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Toyota to show autonomous Prius hybrid and home energy charging station at Tokyo Motor Show


November 21, 2011

Toyota finally appears ready to play its hand in the autonomous vehicle revolution

Toyota finally appears ready to play its hand in the autonomous vehicle revolution

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After the World Financial Crisis resulted in an agreement between manufacturers to limit their involvement in the 2009 Toyota Motor Show, it appears that next week's 2011 Tokyo Motor Show will be bigger and more focused on the future than ever.

One of the more interesting areas is certain to be the Toyota Smart Mobility Park exhibit which will feature the Toyota AVOS (Automatic Vehicle Operation System), a self-driving version of the Prius. Back-seat test drives will be available at the show, demonstrating first hand how the Prius can avoid obstacles, be summoned from a parking garage and park itself.

There will also be a demonstration of communications-linked electric scooters and electric-assisted bicycles including what is expected to be Yamaha's first production electric scooter.

The autonomous Prius is logically going to join the Toyota line-up at some stage in the future, as intelligent vehicles which are linked to each other and to the road infrastructure are inevitable if the world is to prevent the 1.3 million road deaths (and that number is growing alarmingly at present) that occur each year.

Humans are very bad at driving cars safely, and General Motors and Volkswagen Group (the second and third largest auto manufacturing groups) are already well advanced in autonomous vehicle development, so it was logical that Toyota begin demonstrating its expertise in what is certain to become a critical field over the next few years.

The Volkswagen-based "Stanley" won the second DARPA Grand Challenge for autonomous vehicles and General Motors backed Tartan Racing took out the more recent DARPA Urban Grand Challenge. The two are generally agreed to be at the forefront of autonomous vehicle development. Toyota's experience with robotics development for its "Partner Robots" will no doubt help, so it will be interesting to see just how advanced the AVOS will be.

Toyota Motor Company's display at Tokyo Motor Show will involve demonstrations of next generation ITS, Safety Equipment and automated driving. In particular, Toyota intends to demonstrate its vision in the field of "Vehicle-Infrastructure Cooperative Systems" linking vehicles on the road with each other and with the traffic infrastructure. One of the specific areas it has flagged which will be demonstrated is an accident mitigation system.

The Toyota Smart Mobility Park will be part of a special area of the Tokyo Motor Show entitled "Smart Mobility City 2011" which is being promoted to show what the city of the future will like, and how the transport infrastructure and power infrastructure will relate to each other.

Toyota and Yamaha have been working closely together in many areas for many years, with Yamaha music playing a role in ambient sound quietening technologies of Lexus vehicles, producing racing engines for Toyota using its MotoGP-derived expertise and technology sharing in a host of other areas, most notably electric vehicles.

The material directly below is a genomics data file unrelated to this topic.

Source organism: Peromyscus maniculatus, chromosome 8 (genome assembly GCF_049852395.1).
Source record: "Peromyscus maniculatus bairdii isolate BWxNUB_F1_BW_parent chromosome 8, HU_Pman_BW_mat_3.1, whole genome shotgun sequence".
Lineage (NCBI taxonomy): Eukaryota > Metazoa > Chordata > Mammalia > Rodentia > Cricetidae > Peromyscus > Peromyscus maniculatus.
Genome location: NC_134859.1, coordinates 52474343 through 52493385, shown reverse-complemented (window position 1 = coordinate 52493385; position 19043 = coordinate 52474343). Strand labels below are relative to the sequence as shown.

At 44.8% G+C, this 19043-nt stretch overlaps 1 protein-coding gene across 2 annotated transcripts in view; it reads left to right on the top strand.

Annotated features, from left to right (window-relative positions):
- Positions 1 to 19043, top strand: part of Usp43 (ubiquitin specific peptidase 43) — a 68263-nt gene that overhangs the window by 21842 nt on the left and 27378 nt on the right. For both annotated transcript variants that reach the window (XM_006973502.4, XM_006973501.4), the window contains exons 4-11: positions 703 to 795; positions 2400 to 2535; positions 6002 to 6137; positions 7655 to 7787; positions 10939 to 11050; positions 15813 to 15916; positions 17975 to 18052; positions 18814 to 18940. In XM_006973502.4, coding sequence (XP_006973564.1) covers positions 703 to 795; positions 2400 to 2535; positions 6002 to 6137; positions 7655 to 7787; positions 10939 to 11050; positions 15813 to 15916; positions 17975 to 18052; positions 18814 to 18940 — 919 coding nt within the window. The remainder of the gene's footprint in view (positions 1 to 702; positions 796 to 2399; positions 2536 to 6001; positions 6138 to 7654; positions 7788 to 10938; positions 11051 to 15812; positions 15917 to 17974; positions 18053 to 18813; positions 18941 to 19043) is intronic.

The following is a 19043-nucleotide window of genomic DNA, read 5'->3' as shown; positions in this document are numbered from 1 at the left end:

At the 2009 Toyota Motor Show, the Lexus Pedal Electric racing pushbike was a direct result of intensive collaboration with Yamaha. This time around, it seems that Yamaha's electric bicycles and what appears to be a Yamaha Electric scooter will appear side-by-side on Toyota's stand as part of the linked vehicles display.

The Yamaha "PAS er" pedal-assist electric prototype from 2009 will make another appearance in 2011 as it can be clearly seen in the illustration of the Toyota stand. The bike is an advanced hybrid with two-wheel-drive that applies the electric assist to both front and rear wheels and has an automatic electronic gear shift (transmission). That was the 2009 model, and no doubt we can expect further advances to be evident - perhaps even an indication of when the bike might reach market.

All the above displays will be part of the Toyota Smart Mobility Park display with the general theme of "a not-too-distant future where society and transportation are linked." The illustration released shows one of Yamaha's electric-assist bicycles which we saw at Tokyo 2009, plus Toyota's Winglets, but there's also an electric scooter we haven't seen before and has not yet been detailed by Yamaha.

Toyota Motor Company's booth will have three themed zones, covering Mobility diversification and next-generation charging, Vehicle-home energy management and Next-generation ITS (vehicle-infrastructure cooperative systems, safety equipment, and automated driving).

A next-generation charging station based on a vision for a near-future society will also be on display, equipped with chargers and batteries fueled by solar and wind power for use in various ways of charging next-generation environment-friendly vehicles, such as plug-in hybrid vehicles (PHVs) and electric vehicles (EVs), as well as other electric-powered means of mobility.